Jin K. Park was born in South Korea and is the first DACA recipient to be selected as a Rhodes Scholar. Growing up as an undocumented immigrant, he and his parents—a restaurant line cook and a beauty salon worker—had limited access to health care, and as a result, they would forgo treatment for both acute and chronic illnesses. For Jin, his parents, and the 11 million other undocumented immigrants in the United States, knowing and understanding America to be their home would not be enough to secure access to health care or the ability to participate in the political process. These experiences imparted Jin with a deeply personal conviction that health care should be a right in the United States. Jin earned his AB in molecular and cellular biology from Harvard College, where his academic journey culminated in two senior theses, one of which won the Thomas Temple Hoopes Prize. He worked in the laboratory of Tyler Jacks, where he used genome engineering tools to improve the persistence and cytotoxicity of CD8 T cells in a mouse model of lung adenocarcinoma, which has led to multiple pending co-authorships on peer-reviewed publications. Outside of the college classroom, Jin taught English and American civics to Boston-area Chinese immigrants preparing for their naturalization exam through the Phillips Brooks House Association’s Chinatown Citizenship Program, eventually becoming the director of the program. Being a DACA recipient has played a pivotal role in Jin’s life. He has provided public testimony to the Judiciary Committee of the House of Representatives in support of legislation for Dreamers. In addition to contributing writing to CNN, The New York Times, the Boston Globe, and the Chronicle of Higher Education, Jin is a plaintiff to litigation being heard in the federal judiciary which counters arguments that seek to end DACA for the more than 700,000 DACA recipients living in America. In 2019, Jin became the first DACA recipient to be selected as a Rhodes Scholar.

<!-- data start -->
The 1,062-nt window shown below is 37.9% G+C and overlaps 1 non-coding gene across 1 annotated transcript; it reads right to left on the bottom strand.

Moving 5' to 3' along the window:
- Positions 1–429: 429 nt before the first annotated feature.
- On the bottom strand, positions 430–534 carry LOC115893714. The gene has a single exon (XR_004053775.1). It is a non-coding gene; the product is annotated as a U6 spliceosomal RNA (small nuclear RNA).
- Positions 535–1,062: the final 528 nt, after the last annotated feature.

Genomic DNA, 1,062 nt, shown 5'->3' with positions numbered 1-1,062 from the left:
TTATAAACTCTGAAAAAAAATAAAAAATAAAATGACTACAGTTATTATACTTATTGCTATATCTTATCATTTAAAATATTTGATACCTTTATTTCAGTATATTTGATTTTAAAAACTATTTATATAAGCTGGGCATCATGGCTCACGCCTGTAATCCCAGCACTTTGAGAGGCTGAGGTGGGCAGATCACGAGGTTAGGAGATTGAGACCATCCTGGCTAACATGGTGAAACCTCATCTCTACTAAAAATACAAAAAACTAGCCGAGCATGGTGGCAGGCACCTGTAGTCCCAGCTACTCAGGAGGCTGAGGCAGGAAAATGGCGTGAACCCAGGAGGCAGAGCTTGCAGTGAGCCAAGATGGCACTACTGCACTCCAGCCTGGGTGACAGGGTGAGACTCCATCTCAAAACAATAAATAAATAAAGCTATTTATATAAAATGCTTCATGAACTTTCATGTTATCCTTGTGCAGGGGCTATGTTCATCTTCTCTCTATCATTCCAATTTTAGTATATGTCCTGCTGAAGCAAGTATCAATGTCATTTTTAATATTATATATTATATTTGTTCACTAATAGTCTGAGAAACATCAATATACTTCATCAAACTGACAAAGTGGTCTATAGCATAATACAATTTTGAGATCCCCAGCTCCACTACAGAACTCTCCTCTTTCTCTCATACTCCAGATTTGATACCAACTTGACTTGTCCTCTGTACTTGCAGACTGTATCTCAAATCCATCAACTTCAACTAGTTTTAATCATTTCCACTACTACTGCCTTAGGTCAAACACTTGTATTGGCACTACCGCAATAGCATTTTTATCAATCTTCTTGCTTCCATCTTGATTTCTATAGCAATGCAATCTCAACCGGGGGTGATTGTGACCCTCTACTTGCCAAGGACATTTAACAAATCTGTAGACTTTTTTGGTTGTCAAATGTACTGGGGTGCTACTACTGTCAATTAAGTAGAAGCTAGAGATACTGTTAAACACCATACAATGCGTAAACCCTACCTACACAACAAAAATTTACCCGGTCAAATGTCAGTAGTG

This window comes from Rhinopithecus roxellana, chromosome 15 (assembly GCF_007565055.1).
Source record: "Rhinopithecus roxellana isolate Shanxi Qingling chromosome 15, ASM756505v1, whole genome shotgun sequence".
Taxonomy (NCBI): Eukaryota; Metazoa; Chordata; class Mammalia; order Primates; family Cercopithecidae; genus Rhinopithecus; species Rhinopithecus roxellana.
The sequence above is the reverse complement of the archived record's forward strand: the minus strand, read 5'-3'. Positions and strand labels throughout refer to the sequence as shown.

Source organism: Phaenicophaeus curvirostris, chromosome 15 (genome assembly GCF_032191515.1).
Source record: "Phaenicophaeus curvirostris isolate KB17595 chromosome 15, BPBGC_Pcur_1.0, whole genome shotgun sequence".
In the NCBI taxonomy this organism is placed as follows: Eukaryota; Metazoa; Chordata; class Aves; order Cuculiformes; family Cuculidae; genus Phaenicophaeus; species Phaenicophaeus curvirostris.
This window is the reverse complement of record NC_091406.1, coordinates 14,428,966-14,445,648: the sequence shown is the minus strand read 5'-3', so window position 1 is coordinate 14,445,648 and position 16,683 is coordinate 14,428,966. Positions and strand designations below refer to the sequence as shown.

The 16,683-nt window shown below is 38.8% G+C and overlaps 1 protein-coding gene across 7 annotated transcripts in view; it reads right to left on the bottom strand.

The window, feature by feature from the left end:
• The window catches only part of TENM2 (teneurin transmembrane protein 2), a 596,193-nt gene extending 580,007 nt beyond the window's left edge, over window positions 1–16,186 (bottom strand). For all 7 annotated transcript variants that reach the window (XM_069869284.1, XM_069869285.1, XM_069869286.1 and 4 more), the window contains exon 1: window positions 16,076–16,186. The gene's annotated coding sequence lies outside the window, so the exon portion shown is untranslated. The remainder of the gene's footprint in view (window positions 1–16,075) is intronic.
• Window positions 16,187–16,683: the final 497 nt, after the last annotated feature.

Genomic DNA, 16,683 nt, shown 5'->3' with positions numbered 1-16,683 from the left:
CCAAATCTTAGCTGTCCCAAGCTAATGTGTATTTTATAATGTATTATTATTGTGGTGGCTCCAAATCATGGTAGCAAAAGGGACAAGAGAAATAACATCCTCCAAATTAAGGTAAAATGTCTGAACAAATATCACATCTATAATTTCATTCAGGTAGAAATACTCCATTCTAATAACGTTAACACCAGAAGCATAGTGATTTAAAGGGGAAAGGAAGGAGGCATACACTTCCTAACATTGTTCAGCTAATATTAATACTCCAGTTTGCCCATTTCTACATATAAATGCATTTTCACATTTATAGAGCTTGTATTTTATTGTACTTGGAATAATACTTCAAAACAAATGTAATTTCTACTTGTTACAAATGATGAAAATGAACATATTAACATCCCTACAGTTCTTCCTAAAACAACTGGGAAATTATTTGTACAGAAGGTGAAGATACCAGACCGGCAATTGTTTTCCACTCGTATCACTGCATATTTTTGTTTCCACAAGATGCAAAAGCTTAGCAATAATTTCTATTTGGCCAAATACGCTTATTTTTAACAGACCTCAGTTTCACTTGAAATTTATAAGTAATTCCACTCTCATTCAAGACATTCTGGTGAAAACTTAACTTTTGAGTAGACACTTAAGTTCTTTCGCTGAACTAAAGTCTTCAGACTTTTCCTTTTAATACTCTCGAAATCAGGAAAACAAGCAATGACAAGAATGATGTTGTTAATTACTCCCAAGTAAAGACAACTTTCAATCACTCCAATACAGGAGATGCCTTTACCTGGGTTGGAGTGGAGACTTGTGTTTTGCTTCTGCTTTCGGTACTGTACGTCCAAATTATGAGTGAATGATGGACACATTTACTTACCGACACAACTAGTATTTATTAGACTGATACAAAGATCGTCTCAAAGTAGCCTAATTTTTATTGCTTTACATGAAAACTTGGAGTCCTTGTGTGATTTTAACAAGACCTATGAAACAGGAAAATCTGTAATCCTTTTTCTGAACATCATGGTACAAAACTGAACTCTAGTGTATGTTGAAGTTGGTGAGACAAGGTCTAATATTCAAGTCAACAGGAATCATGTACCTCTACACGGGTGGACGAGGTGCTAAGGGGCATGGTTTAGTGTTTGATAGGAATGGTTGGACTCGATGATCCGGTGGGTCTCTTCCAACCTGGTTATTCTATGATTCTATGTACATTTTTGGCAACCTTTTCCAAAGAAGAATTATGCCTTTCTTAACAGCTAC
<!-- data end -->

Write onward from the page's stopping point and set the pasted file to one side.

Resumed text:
He has written opinion pieces on immigration for the New York Times and the Harvard Crimson and has appeared on MSNBC to discuss DACA legislation. He was the Managing Editor of the Harvard Undergraduate Research Journal and a research assistant at the Koch Institute for Integrative Cancer Research at MIT where he helped elucidate the mechanisms of T-cell exhaustion.
Jin is currently a second-year medical student at Harvard Medical School. Ultimately, Jin seeks to build a career as an advocate for immigrant communities, and to provoke our governments to take immigrants’ rights and health seriously. Check out his latest piece he wrote for the Atlantic called "DACA Isn't What Made Me an American."